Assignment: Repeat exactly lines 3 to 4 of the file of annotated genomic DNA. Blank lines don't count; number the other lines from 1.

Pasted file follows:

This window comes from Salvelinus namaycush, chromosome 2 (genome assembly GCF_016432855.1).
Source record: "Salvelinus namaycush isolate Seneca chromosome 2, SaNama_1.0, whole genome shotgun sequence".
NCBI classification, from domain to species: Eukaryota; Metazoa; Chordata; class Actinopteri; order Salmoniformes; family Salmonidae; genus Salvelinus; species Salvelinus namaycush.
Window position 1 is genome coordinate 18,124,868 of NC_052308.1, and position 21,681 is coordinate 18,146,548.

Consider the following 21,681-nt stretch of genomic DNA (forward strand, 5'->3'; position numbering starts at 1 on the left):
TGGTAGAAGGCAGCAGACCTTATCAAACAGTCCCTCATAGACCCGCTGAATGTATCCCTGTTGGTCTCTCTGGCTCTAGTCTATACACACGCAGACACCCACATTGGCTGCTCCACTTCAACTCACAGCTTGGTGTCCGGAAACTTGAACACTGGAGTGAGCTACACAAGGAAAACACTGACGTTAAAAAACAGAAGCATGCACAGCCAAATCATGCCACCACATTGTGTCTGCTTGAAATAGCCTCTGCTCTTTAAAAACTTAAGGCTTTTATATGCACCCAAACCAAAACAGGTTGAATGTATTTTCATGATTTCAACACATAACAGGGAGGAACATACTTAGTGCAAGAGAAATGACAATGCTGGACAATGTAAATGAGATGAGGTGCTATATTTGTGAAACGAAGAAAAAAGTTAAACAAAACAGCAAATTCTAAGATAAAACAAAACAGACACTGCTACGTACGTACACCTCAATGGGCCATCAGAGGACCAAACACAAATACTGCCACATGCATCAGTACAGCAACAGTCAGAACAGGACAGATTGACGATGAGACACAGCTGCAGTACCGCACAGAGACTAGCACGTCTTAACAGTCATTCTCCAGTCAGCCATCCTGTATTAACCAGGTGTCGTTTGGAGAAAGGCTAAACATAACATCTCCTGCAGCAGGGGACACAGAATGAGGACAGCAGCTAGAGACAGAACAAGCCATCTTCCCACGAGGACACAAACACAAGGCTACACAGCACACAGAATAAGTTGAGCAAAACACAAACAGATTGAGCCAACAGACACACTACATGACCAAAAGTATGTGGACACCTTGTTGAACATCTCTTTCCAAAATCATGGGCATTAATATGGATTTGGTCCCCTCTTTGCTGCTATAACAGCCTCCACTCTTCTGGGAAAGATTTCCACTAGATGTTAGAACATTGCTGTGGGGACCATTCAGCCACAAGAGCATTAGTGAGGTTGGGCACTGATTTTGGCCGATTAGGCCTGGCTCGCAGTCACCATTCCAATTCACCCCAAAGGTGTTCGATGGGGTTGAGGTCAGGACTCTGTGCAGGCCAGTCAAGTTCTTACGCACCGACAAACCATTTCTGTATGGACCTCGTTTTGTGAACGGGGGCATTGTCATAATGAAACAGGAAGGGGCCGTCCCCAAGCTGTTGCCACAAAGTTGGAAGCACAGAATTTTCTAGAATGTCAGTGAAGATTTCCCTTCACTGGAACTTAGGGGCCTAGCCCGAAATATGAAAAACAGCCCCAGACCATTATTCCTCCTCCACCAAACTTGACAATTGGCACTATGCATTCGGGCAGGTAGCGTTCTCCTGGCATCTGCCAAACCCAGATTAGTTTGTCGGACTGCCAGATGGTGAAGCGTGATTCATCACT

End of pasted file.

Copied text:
NCBI classification, from domain to species: Eukaryota; Metazoa; Chordata; class Actinopteri; order Salmoniformes; family Salmonidae; genus Salvelinus; species Salvelinus namaycush.
Window position 1 is genome coordinate 18,124,868 of NC_052308.1, and position 21,681 is coordinate 18,146,548.